Fwiw I think every team does stuff like that

    2. @realnigelmansell The big losers will be us the fans as every rules shakeup spreads the field. Yes, you might get a new team dominating, but that’s about it.

      Then stable rules will bring the racing closer, before the inevitable new rules upheaval spreads the cars again.

      It’s the way of F1.

    3. Dutchguy (@justarandomdutchguy)
      4th October 2021, 16:28

      Haas might have a headstart, but they have the disadvantage of not being able to actually design the thing. Maybe they’ll be more competative in 2023, when there’s new generation Ferrari parts available

  2. Claire Williams is unfairly maligned in my opinion. She did a very good job under the circumstances.

    1. Meh, what did Williams achieve with a Mercedes engine..

      1. It’s not just the PU that delivers track time. A car can lose so much if it poorly handles low, medium and high speed corners… or has no braking efficiency, or suffers aerodynamic stalls, or has too much drag, or….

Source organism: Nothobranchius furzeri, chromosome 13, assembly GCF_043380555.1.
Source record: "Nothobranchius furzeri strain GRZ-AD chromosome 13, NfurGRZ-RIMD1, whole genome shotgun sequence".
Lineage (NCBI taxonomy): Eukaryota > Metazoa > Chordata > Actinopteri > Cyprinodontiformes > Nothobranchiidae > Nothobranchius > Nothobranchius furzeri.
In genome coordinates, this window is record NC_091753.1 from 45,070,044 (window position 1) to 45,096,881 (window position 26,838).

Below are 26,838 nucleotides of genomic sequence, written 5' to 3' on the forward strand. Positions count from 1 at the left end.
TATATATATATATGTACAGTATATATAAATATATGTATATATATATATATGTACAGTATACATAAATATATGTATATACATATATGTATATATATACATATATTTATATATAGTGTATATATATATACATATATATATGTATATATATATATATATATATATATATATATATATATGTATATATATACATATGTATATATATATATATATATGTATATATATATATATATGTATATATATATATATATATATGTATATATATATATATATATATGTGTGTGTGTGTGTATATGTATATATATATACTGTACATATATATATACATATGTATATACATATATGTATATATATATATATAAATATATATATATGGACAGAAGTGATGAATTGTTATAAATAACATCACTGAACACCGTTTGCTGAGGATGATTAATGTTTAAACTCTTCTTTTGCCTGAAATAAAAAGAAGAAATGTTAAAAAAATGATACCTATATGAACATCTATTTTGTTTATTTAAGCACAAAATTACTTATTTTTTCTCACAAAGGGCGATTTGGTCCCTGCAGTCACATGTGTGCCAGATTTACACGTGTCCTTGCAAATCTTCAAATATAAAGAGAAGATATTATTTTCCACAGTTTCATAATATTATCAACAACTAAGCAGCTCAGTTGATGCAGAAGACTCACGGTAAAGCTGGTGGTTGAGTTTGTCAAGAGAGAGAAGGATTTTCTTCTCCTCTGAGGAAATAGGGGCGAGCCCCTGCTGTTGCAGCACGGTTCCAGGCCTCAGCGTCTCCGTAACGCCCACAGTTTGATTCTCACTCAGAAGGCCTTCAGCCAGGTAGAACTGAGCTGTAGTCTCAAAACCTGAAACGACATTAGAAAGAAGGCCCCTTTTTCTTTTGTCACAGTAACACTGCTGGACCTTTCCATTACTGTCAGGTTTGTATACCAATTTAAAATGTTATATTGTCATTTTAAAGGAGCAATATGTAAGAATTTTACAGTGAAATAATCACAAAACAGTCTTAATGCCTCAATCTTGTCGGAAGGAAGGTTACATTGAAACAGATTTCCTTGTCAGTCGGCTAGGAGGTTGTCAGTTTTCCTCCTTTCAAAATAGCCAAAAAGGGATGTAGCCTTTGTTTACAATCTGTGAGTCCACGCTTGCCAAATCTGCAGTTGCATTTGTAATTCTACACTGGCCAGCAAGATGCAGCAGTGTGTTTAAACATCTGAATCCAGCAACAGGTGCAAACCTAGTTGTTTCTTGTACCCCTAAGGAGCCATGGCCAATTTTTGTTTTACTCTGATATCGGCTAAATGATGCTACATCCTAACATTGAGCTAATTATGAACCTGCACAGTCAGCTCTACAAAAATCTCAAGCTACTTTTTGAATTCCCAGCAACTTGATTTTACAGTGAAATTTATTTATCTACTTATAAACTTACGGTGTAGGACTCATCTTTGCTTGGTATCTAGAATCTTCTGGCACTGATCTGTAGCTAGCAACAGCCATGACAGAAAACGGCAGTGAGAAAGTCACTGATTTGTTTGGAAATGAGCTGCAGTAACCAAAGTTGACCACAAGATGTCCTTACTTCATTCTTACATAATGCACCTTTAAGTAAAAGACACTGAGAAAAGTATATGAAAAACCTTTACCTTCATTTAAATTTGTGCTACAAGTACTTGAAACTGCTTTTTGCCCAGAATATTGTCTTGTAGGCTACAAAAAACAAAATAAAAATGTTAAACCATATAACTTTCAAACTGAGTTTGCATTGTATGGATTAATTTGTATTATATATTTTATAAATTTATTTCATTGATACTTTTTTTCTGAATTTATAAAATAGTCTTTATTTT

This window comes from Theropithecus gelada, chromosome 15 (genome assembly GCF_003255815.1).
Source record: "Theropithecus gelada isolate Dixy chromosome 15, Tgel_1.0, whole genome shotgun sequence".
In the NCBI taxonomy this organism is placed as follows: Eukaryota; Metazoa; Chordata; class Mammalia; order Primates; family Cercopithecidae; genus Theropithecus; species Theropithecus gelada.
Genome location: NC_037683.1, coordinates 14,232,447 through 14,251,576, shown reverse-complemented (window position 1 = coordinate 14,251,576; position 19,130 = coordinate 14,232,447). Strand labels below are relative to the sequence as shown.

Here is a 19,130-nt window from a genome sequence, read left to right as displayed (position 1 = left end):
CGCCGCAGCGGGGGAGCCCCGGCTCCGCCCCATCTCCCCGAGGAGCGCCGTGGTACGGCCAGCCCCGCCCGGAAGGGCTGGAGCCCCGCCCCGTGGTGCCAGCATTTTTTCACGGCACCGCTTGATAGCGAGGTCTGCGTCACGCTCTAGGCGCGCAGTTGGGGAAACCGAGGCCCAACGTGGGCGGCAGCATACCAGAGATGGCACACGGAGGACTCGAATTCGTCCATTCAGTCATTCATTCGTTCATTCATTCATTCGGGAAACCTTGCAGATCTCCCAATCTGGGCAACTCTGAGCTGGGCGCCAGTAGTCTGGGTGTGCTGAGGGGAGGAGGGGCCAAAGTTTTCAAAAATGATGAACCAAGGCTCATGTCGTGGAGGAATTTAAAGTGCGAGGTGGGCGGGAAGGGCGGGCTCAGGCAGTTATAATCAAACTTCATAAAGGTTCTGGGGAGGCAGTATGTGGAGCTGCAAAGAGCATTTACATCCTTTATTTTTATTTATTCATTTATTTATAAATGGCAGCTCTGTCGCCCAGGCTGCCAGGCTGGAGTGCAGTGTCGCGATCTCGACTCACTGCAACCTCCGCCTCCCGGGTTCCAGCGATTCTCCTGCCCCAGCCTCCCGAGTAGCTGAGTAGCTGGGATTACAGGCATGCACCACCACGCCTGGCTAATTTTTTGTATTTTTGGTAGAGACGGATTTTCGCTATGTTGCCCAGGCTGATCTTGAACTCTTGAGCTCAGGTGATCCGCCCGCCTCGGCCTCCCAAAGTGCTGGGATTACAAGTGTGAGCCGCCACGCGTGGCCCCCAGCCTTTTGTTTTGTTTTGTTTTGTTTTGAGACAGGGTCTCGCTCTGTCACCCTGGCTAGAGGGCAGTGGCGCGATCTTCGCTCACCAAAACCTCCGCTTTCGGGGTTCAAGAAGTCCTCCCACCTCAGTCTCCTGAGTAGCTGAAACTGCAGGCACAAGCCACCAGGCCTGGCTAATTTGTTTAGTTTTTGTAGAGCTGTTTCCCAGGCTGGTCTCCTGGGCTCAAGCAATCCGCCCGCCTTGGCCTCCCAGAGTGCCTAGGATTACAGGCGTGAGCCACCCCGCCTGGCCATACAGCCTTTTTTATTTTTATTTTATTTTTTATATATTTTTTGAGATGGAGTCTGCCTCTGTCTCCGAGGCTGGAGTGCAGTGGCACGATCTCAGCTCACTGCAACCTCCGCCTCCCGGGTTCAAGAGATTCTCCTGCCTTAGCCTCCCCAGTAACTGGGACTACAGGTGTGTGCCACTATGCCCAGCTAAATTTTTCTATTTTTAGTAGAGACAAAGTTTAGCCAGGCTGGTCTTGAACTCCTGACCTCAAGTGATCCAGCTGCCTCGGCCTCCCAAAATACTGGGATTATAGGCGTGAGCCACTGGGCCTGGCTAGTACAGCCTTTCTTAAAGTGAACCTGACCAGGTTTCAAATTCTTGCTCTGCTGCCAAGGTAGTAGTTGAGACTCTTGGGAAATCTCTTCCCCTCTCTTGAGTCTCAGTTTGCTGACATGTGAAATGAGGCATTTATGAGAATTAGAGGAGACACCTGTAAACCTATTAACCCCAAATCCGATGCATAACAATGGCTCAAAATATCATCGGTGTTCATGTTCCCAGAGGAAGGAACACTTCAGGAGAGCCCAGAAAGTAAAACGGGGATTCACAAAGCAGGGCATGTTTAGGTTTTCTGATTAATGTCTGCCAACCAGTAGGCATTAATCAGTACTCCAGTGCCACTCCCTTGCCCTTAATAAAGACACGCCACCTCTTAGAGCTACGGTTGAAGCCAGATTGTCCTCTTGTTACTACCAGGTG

You get the idea

        1. That kind of puts the kaibosh on the notion so prevalent in comments that Mercedes’s dominance during the hybrid era come just from having the best optimized power unit.

    2. Absolutely.

  3. The effect of a steady income of money is clear they can make those upgrades they first couldn’t. And with those little upgrade and paitient setups you are going to score more then the teams who doesn’t do this.

  4. While I think Williams are doing an amazing job to pick themselves up, I doubt that was a majorb factor in the placement of Alex Albon with the team. Rather, it was pretty much the only seat remaining. With all 4 of their seats filled with drivers they preferred, they had the choice of Williams or nowhere.

    1. I can’t imagine the Williams seat really lured Albon in; there was an undecided seat at Alfa Romeo as well which Red Bull did not pursue. Red Bull’s decision to push for Williams looked more like: 1) a political move to block Mercedes who were looking for a convenient seat for Nyck de Vries, 2) it was chosen out of spite for the Silverstone incident, and 3) to hedge their 2022 power unit performance with an insider (Albon) at a Mercedes-powered team who they could call back home to divulge intelligence. I highly doubt they will need to rely on #3 given Honda’s current performance and Red Bull’s “investment” in talent from local power unit manufacturers.